They should make that the next America’s Got Talent judge.
There’s something in there. This is amazing stuff, guys. Across the board, what you’re doing is so fun and relevant. There’s a very wide spectrum of NFT use cases out there for creators. This feels like one that’s authentically a great fit. We’re all comedy fans over here. Maybe we’re biased a little bit. I feel like the uptick on this has got to be something pretty special. Owning these moments feels like the kind of thing we’d all be excited about for the people that we follow and are passionate about. Kudos for pulling that together and leaning forward to this for both of you. We would love to continue to follow what you’re doing and see where this thing goes.
As we wrap up this segment, guys, we’d like to ask a lot of our guests this question. As you take a broader view of the NFT space, maybe reflect on the drops that you’ve purchased or wish you purchased. Are there any projects or platforms or technology in the space that you draw inspiration from that you’re excited about?
For me, it’s when I see projects like concept art that are turning into a show that I can have influence over. When I can see a throughline to the thing that I’m buying to a bit of influence, that experience that money normally can’t buy, that’s the stuff that gets me excited. I’m always on the lookout for something like that. I always want to buy things. I never ended up on the waitlist. I miss out on every project, and then I don’t have the dollars to go buy on the secondary market. I’m not a good example of this. I have plenty of NFTs but they’re not necessarily all the ones I wish I could have had.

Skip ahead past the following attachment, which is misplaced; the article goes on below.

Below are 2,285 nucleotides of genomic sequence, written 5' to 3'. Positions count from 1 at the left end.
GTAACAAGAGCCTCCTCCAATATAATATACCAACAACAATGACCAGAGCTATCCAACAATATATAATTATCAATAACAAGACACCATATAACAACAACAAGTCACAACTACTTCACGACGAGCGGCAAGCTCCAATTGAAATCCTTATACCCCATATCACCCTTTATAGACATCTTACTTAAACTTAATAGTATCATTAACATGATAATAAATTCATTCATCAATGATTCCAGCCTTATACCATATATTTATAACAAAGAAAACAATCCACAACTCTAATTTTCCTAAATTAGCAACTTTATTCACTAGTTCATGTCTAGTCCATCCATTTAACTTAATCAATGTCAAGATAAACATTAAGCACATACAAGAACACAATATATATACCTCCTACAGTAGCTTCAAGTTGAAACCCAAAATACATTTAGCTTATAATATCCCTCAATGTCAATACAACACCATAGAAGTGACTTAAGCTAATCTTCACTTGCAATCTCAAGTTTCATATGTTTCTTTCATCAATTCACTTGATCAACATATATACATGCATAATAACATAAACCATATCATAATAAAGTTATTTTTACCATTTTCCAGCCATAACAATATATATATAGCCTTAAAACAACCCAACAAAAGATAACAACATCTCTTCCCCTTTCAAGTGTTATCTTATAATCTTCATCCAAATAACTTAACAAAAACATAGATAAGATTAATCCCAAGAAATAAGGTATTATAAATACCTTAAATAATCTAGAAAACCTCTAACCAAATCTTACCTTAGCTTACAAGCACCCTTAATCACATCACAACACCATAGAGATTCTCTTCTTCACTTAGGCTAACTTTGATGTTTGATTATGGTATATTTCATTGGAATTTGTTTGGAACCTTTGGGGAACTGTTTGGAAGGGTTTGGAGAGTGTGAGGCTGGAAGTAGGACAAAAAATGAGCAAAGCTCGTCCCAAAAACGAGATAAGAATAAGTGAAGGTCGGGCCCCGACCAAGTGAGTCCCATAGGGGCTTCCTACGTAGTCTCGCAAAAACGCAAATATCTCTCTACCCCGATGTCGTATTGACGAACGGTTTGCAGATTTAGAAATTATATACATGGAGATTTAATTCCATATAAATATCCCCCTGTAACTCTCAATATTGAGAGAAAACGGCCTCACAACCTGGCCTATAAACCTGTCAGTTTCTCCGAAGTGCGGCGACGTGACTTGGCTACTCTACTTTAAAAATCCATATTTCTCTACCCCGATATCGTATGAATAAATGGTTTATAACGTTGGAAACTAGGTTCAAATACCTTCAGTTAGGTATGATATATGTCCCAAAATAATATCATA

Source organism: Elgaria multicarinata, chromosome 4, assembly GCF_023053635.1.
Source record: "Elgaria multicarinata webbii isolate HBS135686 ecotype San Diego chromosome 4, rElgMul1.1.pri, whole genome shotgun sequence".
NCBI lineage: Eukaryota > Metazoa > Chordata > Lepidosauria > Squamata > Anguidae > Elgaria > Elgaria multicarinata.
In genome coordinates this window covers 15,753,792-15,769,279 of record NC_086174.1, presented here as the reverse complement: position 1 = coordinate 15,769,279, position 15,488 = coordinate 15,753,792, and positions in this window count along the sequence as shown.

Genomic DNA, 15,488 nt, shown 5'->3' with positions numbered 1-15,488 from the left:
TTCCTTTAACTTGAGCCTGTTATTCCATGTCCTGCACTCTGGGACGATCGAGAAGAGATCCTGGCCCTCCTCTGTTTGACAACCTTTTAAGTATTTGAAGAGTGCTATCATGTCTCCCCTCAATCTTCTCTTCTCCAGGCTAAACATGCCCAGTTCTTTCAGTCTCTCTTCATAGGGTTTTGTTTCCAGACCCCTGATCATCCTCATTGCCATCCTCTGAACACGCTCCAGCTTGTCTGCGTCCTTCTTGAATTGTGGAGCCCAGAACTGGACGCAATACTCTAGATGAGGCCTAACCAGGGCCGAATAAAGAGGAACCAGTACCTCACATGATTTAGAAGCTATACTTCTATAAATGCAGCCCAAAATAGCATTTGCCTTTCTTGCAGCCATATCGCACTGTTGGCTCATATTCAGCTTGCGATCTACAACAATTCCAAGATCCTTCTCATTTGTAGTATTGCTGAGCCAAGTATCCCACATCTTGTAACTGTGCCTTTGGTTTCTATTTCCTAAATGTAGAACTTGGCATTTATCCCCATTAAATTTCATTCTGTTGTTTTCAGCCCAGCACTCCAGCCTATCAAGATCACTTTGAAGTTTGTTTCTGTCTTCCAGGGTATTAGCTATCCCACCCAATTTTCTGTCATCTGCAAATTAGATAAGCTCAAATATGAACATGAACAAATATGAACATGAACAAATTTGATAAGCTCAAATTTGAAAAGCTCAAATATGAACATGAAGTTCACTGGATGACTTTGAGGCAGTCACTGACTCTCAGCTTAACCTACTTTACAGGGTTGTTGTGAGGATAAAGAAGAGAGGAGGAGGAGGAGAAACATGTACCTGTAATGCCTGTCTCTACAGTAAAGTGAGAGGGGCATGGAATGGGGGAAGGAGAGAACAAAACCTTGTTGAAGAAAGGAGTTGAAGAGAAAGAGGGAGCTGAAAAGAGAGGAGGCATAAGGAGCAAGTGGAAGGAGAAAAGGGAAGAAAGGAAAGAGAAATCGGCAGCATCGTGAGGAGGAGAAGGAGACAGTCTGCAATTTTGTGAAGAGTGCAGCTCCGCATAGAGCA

Tune in because I did a show casting meeting. We have a show that’s exactly on the topic that you just mentioned. You’ll have to check out that show, which will probably air the second week of May 2022.
Anything for you, Paul, on other projects or inspirations you’re seeing in the world of NFTs?
I was on Clubhouse early on. I would join these NFT rooms and listen in on all the different things. I wasn’t paying as much attention to it. I went back and saw some of those assets that they were talking about that are now worth 50 times the amount. It seems like such a lucrative space. I’m definitely on the lookout for way more.
I’m interested in throughline and background, but I’m not interested in just buying something because I’m like, “This is something that could make money because other people think it’s popular.” I want to get something I genuinely like and believe in. When you do the diligence, you can find some awesome stuff.
Many people miss that additional layer. They get in it and maybe they don’t make money on something, and then they forget about it and move on. The reality is even with the mainstream getting attention into that world of NFTs, we’re super early. There’s so much more room to run on this thing
Everybody is going to be involved in NFTs in one form or another, whether they know it or not. They don’t even need to know how Jambb is formed and how Flow was created originally. Swipe your credit card and you know that you want an NFT. You got something cool and fun and there you go. I appreciate it, guys. We’re going to keep our eyes on what you’re doing. It’s super exciting.
We want to shift gears a little bit and head into segment two, which is a section that we call Edge Quick Hitters. It’s a fun and quick way to get to know you a little bit better. We have ten questions. We’re looking for short, single-word or few-word responses, but we may dive a little deeper here and there. Are you guys ready to dive in on this thing?